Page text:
The US-China Business Council’s 2017 reports on state and congressional district exports are out and their findings are clear - though China’s economic growth rate is slowing, it remains an important market for US exports and continues to provide growing opportunities for American businesses, large and small.
At the same time, US exports to China under perform what they could be, given the barriers that frustrate full market access to the world’s second largest economy.
Exports continue to play an essential role in the US economy and job growth and the gains are felt widely throughout the country. US exports to China directly and indirectly supported 2.6 million jobs and $165 billion in GDP in 2015.
In 2016, US goods exports to China totaled $113 billion, holding steady with the previous year and still the third-largest US goods export market behind Canada and Mexico.
In 2015, the most recent complete year of available data, US services exports to China totaled $47 billion, making China the United States’ third-largest services export market.
These figures come after a decade of consistent growth.
Last year, 29 states exported more than $1 billion in goods to China and 12 states exported more than $1 billion in services exports. In 2006, only 17 states exported more than $1 billion of goods to China and only one state exported more than $1 billion in services to China – California.
Out of 435 congressional districts, 432 districts had triple-digit growth in service exports to China since 2006.
From 2006 to 2015, US services exports to China increased more than 400 percent. Services exports to the rest of the world increased 76 percent.
Global trade is slowing, but exports of US goods and services to China continue to outpace exports to other major markets.
On average, US goods exports to China grew by 8 percent annually over the past 10 years, despite the modest decline over the past two years versus 2014.
US services exports to China grew more rapidly than all other major trading partners, averaging nearly 19 percent annually over the last decade.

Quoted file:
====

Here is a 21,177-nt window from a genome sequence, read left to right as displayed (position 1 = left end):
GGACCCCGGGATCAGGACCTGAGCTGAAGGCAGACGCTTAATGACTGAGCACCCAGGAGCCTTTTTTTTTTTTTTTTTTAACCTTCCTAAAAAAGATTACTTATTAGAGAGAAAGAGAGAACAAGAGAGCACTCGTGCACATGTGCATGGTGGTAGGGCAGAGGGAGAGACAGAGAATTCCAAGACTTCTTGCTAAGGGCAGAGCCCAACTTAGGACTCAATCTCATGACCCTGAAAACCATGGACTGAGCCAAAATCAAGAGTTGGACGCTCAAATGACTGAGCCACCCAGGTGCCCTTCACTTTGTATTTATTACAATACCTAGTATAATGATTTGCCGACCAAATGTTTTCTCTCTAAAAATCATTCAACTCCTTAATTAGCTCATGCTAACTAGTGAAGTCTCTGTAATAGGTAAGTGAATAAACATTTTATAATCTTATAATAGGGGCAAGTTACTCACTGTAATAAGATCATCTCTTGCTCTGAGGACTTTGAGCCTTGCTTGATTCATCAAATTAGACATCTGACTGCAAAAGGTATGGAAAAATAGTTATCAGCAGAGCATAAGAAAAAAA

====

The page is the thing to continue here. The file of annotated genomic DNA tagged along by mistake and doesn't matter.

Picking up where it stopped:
Of the United States’ top 10 goods export markets, only Japan had positive export growth in 2016, reflecting an overall slowdown in global trade.
While this data shows one side of the relationship – US exports – the United States’ large trade deficit with China is also part of the story. According to Oxford Economics, a better calculation of the trade deficit would take into account China’s role as the “Great Assembler.”
Although China has been trying to increase its domestic consumption and move up the value-added chain, the latest data suggests that even in key growth markets—computer equipment, electronics, and electrical machinery—the foreign content of goods assembled and reexported from China is still roughly 50 percent.
In other words, much of what US imports from China originates in other markets, including the United States.
Adjusting the trade balance to account for the value-added content of exports cuts the US trade deficit with China in half, to about 1 percent of GDP. Using this methodology endorsed by the OECD, this amount is broadly equivalent to the US trade deficit with the European Union.
The number of Chinese middle-class consumers will exceed the entire population of the United States by 2026, providing American companies with significant opportunities to tap into a new and lucrative customer base that can further boost employment and economic growth.
Reducing market access barriers in China so that companies can realize this potential is a top priority for the American business community.